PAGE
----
What the Tassie Tiger taught us
Tuesday, September 4, 2018
Did you know that both female AND MALE Tasmanian tigers had pouches? They were the only marsupial in Australia in which both mum and dad had a pouch.
Their scientific name Thylacine is Greek for “dog-headed pouched one” and they were the world’s largest marsupial carnivore in modern times.
The Tasmanian tiger was not the only unique species to call Australia home. 90% of Australian animals are endemic to this continent; they are not found anywhere else in the world.
But sadly, many of our unique native fauna are listed on the threatened species list and are at risk of becoming extinct.
The 7th of September is Threatened Species Day. This date was chosen for its significance; as the anniversary of when the last Tasmanian tiger died in a Hobart Zoo on September 7th, 1936.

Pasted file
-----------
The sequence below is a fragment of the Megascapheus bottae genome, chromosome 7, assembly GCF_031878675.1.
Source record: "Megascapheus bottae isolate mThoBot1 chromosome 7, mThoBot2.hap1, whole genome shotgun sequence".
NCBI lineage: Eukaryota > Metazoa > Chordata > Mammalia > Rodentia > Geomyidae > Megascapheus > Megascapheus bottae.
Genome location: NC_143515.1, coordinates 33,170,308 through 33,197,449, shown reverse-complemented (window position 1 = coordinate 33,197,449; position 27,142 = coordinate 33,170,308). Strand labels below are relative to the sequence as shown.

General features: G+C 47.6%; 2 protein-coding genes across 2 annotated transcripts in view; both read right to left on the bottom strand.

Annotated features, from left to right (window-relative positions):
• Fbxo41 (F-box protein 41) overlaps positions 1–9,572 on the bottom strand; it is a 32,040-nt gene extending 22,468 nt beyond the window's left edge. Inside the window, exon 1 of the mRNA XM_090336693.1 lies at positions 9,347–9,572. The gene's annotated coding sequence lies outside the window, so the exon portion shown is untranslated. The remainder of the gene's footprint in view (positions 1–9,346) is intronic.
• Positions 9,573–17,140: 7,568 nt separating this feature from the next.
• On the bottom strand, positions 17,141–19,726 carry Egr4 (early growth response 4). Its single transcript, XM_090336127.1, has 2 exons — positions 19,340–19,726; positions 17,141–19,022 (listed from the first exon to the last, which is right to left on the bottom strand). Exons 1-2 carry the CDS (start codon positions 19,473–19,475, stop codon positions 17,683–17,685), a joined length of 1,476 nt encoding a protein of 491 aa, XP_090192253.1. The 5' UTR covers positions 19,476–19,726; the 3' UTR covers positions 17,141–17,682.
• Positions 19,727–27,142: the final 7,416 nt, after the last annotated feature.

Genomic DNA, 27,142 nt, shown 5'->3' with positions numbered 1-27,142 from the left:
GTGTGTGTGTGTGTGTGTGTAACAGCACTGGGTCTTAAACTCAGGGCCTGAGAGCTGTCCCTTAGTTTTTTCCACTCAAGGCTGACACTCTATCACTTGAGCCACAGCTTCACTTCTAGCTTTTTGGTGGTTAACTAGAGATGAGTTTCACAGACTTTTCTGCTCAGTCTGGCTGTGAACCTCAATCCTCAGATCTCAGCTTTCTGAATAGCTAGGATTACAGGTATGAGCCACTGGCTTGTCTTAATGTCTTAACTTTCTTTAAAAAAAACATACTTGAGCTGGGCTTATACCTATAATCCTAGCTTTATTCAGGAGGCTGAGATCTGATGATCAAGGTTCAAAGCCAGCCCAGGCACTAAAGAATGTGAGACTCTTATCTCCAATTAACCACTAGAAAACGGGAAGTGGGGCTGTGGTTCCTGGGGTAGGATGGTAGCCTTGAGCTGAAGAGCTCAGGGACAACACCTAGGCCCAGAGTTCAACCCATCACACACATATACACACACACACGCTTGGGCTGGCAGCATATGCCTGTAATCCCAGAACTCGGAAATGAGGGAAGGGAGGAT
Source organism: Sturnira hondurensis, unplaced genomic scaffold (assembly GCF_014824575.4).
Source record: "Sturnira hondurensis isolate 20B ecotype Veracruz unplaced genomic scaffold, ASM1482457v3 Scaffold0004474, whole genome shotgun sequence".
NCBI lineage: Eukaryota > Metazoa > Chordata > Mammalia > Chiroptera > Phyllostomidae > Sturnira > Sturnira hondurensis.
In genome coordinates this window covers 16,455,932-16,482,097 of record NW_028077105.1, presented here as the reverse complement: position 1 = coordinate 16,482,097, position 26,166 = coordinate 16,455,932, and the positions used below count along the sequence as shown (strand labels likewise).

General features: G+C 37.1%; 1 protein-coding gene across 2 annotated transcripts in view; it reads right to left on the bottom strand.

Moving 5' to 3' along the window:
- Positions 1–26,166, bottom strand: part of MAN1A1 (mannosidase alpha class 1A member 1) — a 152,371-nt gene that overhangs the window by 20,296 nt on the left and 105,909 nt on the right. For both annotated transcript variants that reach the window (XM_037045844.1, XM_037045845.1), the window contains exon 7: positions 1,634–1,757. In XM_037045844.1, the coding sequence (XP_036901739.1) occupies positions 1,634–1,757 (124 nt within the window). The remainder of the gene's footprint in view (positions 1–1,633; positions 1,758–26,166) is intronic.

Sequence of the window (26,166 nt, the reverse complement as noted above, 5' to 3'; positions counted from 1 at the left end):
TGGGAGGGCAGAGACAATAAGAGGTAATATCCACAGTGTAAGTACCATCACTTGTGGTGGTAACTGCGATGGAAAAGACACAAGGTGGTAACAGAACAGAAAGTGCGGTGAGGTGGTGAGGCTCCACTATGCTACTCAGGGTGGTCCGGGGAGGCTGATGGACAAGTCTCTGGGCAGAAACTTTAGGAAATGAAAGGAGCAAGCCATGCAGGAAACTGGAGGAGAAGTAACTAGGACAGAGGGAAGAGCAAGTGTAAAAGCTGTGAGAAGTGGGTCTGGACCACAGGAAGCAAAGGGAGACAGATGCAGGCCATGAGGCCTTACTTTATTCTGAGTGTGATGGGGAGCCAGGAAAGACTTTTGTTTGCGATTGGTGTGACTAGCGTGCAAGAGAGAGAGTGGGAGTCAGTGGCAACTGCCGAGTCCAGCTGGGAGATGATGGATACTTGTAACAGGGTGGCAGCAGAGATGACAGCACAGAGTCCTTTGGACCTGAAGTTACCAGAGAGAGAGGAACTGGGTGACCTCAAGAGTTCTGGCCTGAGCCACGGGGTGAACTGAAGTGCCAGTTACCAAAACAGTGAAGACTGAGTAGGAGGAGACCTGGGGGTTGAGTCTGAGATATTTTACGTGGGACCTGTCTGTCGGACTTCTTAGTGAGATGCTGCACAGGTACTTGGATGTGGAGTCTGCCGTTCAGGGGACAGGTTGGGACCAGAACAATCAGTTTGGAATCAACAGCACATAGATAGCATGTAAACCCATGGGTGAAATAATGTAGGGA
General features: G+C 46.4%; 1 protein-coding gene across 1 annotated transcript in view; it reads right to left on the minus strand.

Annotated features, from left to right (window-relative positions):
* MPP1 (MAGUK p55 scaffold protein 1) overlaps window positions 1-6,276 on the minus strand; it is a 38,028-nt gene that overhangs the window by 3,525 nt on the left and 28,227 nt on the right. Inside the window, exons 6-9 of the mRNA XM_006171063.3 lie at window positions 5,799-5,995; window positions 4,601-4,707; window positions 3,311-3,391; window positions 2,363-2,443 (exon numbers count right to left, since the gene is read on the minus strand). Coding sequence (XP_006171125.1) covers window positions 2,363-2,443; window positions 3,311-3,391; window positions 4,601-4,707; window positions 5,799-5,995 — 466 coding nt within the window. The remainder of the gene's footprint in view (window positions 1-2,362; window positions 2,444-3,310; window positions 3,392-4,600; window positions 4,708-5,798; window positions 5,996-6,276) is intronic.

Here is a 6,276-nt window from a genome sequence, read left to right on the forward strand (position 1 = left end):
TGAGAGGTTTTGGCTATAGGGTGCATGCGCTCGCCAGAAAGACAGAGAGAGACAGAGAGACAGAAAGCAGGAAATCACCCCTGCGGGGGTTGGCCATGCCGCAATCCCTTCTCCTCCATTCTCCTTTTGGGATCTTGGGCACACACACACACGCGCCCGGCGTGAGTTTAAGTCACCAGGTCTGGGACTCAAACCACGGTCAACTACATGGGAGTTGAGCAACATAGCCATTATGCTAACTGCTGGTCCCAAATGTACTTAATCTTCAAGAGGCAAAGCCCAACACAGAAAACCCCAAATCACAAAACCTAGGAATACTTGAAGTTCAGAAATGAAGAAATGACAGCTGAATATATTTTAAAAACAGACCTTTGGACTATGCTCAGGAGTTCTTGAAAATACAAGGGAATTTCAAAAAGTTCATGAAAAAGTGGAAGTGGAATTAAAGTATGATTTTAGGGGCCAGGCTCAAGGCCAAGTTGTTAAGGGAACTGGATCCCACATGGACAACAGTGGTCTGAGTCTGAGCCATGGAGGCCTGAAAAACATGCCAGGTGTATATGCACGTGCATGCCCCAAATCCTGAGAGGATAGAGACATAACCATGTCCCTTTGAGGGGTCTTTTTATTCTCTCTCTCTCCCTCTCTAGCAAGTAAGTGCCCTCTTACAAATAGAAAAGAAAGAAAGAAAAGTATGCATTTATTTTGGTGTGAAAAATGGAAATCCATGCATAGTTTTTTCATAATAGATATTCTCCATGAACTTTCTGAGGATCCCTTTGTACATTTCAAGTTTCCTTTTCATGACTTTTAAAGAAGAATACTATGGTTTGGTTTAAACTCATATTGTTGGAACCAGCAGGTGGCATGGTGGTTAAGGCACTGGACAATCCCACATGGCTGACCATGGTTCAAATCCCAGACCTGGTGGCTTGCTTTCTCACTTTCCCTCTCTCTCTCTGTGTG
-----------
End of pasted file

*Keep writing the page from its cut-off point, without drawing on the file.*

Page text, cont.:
Will you help us protect our native species so that no more share the Thylacine's fate?
The Red-tailed black cockatoo is currently listed as critically endangered, Swift parrots are endangered and the Bush-stoned curlew who has an unforgettable eerie cry and an incredible ability to camouflage is also listed as endangered.
There are 17 species of microbats in NSW that are on the threatened species list. Microbat’s echolocation is so sophisticated, we still don’t understand it completely, they are also vital to our ecosystem as they control insect populations.
Even our most iconic and recognizable species, the Koala, is listed as vulnerable to extinction. This beautiful animal can only exist in Australia as it exclusively eats native eucalyptus leaves. Over 20% of the 523 Koalas that WIRES assisted last year had been affected by habitat loss.
In fact, all of the species mentioned are threatened by habitat loss.
If we can stop mass land clearing in NSW we will not only save the koala but many other species on the threatened species list which would truly be cause for celebration on September 7th.
Help us change their fate and conserve the environment for generations to come by supporting WIRES today.